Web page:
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Krugman Ignores His Own Theory and Misses An Important Piece of European History

This whole “what danger is there for a country issuing its own currency?” argument is really slippery. First of all, what these people really mean is, “What danger is there for a country issuing its own currency and in which most of its debts are denominated in this currency?” I.e., even on their own terms, it’s not enough for a country to issue its own currency. I believe this extra hoop is how they rule out things like Russia defaulting on its bonds and causing a bit of a ruckus, as you may recall.

When you think about it, there are only a handful of countries for which this concept even applies, and even then it only really works from 1971 onward. But anyway, let’s put aside that objection and consider Krugman’s latest:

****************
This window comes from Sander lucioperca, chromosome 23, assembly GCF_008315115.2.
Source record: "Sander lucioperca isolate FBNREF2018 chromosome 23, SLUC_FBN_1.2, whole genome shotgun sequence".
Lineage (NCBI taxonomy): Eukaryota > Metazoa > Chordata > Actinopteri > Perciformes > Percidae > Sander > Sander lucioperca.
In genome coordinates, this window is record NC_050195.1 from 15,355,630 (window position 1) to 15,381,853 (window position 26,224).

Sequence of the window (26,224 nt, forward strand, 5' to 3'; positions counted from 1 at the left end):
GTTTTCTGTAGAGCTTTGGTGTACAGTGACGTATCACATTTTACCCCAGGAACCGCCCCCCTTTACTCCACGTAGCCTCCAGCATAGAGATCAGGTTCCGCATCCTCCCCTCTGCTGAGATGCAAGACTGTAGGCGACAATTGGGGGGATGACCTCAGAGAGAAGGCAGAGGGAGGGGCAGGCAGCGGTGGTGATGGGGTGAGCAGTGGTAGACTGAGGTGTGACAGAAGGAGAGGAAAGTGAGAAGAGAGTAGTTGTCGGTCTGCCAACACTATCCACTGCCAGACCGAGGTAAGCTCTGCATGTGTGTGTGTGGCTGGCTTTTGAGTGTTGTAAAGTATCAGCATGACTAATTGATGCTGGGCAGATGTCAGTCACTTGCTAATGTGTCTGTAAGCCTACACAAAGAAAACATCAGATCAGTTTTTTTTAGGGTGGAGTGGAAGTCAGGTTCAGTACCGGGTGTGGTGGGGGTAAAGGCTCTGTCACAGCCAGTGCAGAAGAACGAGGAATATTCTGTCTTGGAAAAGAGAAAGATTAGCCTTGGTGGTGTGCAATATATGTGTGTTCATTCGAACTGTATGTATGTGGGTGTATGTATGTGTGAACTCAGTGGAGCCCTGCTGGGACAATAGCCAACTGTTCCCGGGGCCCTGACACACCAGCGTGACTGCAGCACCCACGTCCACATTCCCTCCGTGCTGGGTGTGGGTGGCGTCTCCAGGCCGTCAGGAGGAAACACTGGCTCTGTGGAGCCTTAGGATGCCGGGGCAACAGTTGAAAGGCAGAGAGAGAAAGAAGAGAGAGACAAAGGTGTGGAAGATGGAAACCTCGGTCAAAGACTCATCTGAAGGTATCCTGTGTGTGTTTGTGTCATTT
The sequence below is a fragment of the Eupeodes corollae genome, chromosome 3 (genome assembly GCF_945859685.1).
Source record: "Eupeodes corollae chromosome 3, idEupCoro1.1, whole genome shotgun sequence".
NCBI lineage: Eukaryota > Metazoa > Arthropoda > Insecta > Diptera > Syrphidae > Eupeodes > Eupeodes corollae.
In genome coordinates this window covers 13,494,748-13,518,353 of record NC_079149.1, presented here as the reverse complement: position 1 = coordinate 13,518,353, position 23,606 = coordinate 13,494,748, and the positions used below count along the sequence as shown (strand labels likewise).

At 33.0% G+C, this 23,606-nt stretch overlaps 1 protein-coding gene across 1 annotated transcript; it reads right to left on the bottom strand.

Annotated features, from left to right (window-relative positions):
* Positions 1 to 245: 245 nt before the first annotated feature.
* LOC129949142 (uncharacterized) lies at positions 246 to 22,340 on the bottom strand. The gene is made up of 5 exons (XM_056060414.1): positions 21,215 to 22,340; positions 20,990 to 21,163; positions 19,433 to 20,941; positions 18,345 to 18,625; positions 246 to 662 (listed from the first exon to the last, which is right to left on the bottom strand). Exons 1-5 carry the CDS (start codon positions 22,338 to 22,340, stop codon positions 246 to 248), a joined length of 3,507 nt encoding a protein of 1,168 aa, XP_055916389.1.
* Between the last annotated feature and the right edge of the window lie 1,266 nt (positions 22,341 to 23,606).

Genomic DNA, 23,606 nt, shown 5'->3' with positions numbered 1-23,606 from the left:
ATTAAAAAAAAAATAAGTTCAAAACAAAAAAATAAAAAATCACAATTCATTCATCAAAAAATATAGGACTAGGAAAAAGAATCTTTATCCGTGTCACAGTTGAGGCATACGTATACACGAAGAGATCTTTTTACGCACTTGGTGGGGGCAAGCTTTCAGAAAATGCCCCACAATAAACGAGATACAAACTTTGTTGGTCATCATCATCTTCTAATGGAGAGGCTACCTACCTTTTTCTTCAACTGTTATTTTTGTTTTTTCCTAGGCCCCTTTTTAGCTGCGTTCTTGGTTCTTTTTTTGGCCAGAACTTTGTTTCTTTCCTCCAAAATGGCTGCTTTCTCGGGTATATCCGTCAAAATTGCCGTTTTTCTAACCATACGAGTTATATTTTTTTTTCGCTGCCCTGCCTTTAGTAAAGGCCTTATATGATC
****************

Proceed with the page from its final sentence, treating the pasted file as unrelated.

What [a critic of the fiscal scaremongers] doesn’t note, however, is that the problem with bond vigilante scare tactics runs even deeper than that — because it’s actually quite hard to tell a story in which a loss of confidence in U.S. bonds hurts the real economy. Why wouldn’t it just drive down the dollar, and thereby have an expansionaryeffect?

Yes, I know, Greece — but Greece doesn’t have its own currency. What’s the model under which a country that does have its own currency and borrows in that currency can experience a slump due to an attack by bond vigilantes? Or failing that, where are the historical examples?

This is really amazing. Krugman is acting like it’s not even theoretically possible to imagine this kind of thing. But sure it is. Here’s a theory of it:

So suppose that we eventually go back to a situation in which interest rates are positive….with the government still running deficits of more than $1 trillion a year, say around $100 billion a month. And now suppose that for whatever reason, we’re suddenly faced with a strike of bond buyers — nobody is willing to buy U.S. debt except at exorbitant rates.

So then what? The Fed could directly finance the government by buying debt, or it could launder the process by having banks buy debt and then sell that debt via open-market operations; either way, the government would in effect be financing itself through creation of base money. So? …